Recommended contact person
Cyprus’ commitment to the common law may result in a major potential position for settling patent disputes now that Britain has voted for Brexit.
Cyprus may not have a solid tradition of patent litigation disputes; however, it has a robust legal framework for the protection of Intellectual Property (IP), through national laws as well as international treaties that have been ratified domestically. Due to this, Cyprus has recently attracted the consideration as to whether it can become a major performer in major patent disputes in Europe.
Cyprus is considered to be one of the very few common law jurisdictions in the European Union and having that in mind, Brexit may be the major reason behind the interest of establishment of the Cypriot legal system. In general, the major key legislation that Cyprus follows for the settlement of patent disputes is The Patent Law of 1998 and such dispute rulings are processed and settled by the Supreme Court of Justice in Cyprus.
Just like any European jurisdiction, the proprietor of an appropriately registered patent, either domestic or European, is entitled to file an action against any patent infringer. The following cases in Cyprus that arise without the consent of the owner of a patent are considered infringement:
- In case of a patent for a product: The infringement of the manufacture, offering or placing on the market of a product incorporating the intervention or the use, import or stocking of such product for such offering or the positioning on the market for such use and lastly inducing a third party to perform any of these acts;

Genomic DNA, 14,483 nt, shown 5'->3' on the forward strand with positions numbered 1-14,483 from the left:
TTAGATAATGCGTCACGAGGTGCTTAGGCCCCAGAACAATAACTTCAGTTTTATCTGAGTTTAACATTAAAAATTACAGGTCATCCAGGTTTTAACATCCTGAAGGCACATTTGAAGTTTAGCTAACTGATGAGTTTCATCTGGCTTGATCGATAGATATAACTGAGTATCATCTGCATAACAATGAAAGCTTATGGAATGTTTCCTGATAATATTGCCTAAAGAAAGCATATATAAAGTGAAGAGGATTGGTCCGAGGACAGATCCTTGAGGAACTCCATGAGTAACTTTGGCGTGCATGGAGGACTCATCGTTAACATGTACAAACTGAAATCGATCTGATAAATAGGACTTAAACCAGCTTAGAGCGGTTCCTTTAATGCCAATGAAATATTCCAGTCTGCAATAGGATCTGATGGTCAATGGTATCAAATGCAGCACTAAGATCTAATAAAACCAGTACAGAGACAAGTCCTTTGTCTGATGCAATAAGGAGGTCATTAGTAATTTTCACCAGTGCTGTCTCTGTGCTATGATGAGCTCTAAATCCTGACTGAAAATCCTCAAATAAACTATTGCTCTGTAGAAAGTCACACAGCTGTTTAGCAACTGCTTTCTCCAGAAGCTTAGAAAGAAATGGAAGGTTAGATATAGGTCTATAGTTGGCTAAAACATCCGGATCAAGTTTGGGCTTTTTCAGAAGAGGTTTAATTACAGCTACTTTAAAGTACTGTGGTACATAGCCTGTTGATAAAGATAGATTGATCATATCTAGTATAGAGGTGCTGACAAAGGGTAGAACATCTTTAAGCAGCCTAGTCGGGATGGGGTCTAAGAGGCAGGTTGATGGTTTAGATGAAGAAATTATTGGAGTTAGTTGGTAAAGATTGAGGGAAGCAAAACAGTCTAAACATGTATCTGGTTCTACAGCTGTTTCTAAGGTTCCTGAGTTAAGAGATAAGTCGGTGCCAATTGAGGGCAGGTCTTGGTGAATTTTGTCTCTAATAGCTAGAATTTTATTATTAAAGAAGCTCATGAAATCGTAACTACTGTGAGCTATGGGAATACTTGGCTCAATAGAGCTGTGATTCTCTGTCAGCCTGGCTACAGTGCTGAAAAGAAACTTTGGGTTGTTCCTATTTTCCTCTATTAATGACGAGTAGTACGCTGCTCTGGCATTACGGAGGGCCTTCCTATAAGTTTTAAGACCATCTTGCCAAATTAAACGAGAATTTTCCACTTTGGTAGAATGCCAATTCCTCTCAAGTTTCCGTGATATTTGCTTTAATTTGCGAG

- In case of a patent for a process: The infringement for using the procedure which forms the subject matter of the patent and the offering, placing on the market or direct use of a product resulting from the application of the patented method, and the import or stocking of such product for such offering or positioning on the market or for such use even when a patent cannot be acquired for such product and finally inducing third parties to execute any of these acts. Nonetheless, ‘imminent infringement’ allows the proprietor of the patent to execute the same rights against any person who has committed or is committing any acts which makes possible for such an infringement to occur.
Furthermore, ‘contributory infringement’ clarifies that supplying or offering to supply any third party who is not permitted to take advantage of the patented intervention with means relating to an element of the patented intervention and for exclusively carrying out the intervention is an infringement if the supplier or provider is aware, informed or the circumstances make it obvious, that these means are destined for carrying out the intervention.
In this situation, the Supreme Court may, as appropriate, award damages and an order to avoid further infringement. To be specific, the Supreme Court may order the offender not to repeat the infringement in future considerations. In cases where infringement has not yet taken place, but is verified that it will most likely occur, an injunction to prevent such matter may be acquired. In such actions, the defendant may appeal the revocation of the patent as a counter claim, given that the requirements below are met.